I was a late addition to the Bookburners roster, and I mentioned in my first writer’s notes for Season 2 that it makes the experience feel a lot like writing fanfic for me. I’m just taking the pieces of story world that somebody else has created, and reassembling them in a new and hopefully interesting way. Except I also get to be canon!
Working in a sandbox that somebody else has built is also a large part of the work-for-hire I do in games and entertainment marketing, and I approach the practice with a kind of narrative thriftiness. The underlying philosophy is to reach first for story elements that are already on the page. Why go to all the trouble of making up new things when you can still get a little more life out of the old ones?
Hard Bargain provided a perfect vehicle for this kind of thrift; the episode if very much a stew built of things we’ve seen in Bookburners before, with a bit of freshness thrown in as seasoning. Our plan for the episode was to revisit the Market Arcanum and the Maitresse, who are now familiar to Bookburners readers. We particularly wanted to show how the past seasons’ events have had an effect on the magical community and its reception to the Bookburners.
As long as we were taking a quick look backwards, I thought I’d pull forward some of the other threads we’d left hanging and weave them back into the story. It’s just being efficient, right?
So this is how The Swede was born. (It’s always “The Swede” in my heart, he was only named in the last draft and I honestly can never remember what that name is, even now.) Season 1 hints (to me, at least) that Mr. Norse was not an entirely singular individual; that within the magic community, there is an existing aristocratic European establishment from which Mr. Norse arose. So I wondered: who are these other families? And what might their scions be like?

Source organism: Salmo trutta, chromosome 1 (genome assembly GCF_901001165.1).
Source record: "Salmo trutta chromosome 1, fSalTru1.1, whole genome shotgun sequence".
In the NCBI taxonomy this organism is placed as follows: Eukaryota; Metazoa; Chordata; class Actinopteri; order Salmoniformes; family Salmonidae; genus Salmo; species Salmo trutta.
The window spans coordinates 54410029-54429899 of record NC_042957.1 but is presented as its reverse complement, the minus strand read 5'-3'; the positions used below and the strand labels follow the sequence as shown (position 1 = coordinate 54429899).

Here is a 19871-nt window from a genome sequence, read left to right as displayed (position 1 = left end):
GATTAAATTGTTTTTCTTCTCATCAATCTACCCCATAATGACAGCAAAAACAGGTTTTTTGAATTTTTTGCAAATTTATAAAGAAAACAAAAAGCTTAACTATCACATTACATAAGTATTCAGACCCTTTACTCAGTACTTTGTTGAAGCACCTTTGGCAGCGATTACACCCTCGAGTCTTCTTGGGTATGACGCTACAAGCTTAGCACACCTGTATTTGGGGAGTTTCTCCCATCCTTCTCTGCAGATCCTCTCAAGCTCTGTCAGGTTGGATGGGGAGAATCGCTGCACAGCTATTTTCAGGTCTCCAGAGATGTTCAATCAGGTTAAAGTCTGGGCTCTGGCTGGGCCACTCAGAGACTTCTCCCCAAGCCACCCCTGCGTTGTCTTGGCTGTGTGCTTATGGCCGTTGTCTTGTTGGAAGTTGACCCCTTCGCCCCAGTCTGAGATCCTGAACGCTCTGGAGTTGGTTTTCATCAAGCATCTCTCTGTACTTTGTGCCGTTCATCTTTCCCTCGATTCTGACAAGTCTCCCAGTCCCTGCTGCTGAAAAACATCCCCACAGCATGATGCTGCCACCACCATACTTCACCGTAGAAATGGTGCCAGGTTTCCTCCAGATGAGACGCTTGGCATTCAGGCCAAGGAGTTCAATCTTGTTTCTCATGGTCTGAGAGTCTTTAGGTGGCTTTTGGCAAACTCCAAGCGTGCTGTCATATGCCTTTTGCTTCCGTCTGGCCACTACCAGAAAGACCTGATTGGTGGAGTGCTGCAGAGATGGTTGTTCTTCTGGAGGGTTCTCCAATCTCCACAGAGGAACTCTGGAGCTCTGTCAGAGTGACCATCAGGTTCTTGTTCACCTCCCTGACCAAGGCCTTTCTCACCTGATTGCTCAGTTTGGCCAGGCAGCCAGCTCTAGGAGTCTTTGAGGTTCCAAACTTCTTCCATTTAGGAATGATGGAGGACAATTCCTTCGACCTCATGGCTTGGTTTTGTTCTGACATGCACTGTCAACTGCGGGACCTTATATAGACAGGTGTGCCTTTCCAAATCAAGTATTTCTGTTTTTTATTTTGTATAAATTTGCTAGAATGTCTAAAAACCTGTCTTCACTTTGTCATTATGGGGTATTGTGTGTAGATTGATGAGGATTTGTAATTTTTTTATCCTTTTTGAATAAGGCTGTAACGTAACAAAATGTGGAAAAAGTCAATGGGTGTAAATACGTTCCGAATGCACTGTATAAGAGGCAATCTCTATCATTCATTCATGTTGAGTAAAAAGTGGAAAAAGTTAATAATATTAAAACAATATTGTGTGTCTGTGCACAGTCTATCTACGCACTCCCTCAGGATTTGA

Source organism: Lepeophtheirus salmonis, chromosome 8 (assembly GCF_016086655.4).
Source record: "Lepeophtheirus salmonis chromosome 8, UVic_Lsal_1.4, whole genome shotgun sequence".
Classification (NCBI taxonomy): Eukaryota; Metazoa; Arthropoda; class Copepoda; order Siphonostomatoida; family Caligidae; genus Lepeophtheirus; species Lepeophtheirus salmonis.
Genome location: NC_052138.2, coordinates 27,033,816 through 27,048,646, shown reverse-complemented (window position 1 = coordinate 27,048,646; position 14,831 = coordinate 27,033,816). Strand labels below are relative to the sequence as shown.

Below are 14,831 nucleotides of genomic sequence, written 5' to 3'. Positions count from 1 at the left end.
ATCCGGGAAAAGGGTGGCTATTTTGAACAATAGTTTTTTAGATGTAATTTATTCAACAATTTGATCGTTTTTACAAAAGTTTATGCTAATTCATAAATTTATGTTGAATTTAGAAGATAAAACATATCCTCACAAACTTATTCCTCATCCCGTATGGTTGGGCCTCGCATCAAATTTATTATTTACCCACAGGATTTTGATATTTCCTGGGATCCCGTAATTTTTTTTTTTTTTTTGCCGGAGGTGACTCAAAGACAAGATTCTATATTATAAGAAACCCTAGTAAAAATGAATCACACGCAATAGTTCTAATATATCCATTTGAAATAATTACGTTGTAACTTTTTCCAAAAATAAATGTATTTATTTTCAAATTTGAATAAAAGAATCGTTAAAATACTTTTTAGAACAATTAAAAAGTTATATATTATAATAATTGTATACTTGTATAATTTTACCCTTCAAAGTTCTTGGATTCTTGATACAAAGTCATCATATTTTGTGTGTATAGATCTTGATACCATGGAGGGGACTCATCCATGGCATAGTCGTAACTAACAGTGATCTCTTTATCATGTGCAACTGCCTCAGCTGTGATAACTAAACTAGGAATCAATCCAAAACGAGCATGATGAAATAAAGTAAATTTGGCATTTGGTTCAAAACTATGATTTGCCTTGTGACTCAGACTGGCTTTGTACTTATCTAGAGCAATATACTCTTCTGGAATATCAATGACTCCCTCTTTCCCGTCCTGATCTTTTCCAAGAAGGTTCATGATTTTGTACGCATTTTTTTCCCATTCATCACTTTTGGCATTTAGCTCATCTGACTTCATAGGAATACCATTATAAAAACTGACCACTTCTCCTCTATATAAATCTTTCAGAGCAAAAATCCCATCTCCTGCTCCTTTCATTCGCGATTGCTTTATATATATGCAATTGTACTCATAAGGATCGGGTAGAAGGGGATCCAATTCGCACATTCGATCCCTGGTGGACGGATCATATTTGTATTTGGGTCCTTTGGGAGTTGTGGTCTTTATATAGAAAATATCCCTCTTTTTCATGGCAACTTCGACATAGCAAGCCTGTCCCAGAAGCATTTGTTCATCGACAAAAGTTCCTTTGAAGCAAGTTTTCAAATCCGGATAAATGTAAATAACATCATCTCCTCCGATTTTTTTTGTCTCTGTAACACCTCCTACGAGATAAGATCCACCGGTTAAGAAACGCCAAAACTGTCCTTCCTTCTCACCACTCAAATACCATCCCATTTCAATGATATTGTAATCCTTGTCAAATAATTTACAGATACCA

His bear, too, is springing directly from the homonculus that turns up in the pilot of Bookburners. We don’t often get an opportunity to revisit old monster types — honestly if we did, the show would start to feel tired and boring. But it seemed like the perfect moment to revisit a kind of magic the Bookburners would already be familiar with.
The observant reader will also notice that the market itself is full of familiar faces from prior seasons. But also any number of new ones, who may in turn become the focus of episodes in the future. Who can say?
Because that’s the other side of thrifty writing: on the one hand, you need to use the story threads you have, so they don’t go to waste. But just like a diligent farmer saving seeds for next year’s crops, serial writers also have to look to the future. And you may not know if you’ll ever need, say, “An old woman with leathery skin and a kente headwrap that writhed in upsettingly non-Euclidean angles.” But if it turns out you needed something like that, you’ll be really glad you thought to plant those seeds.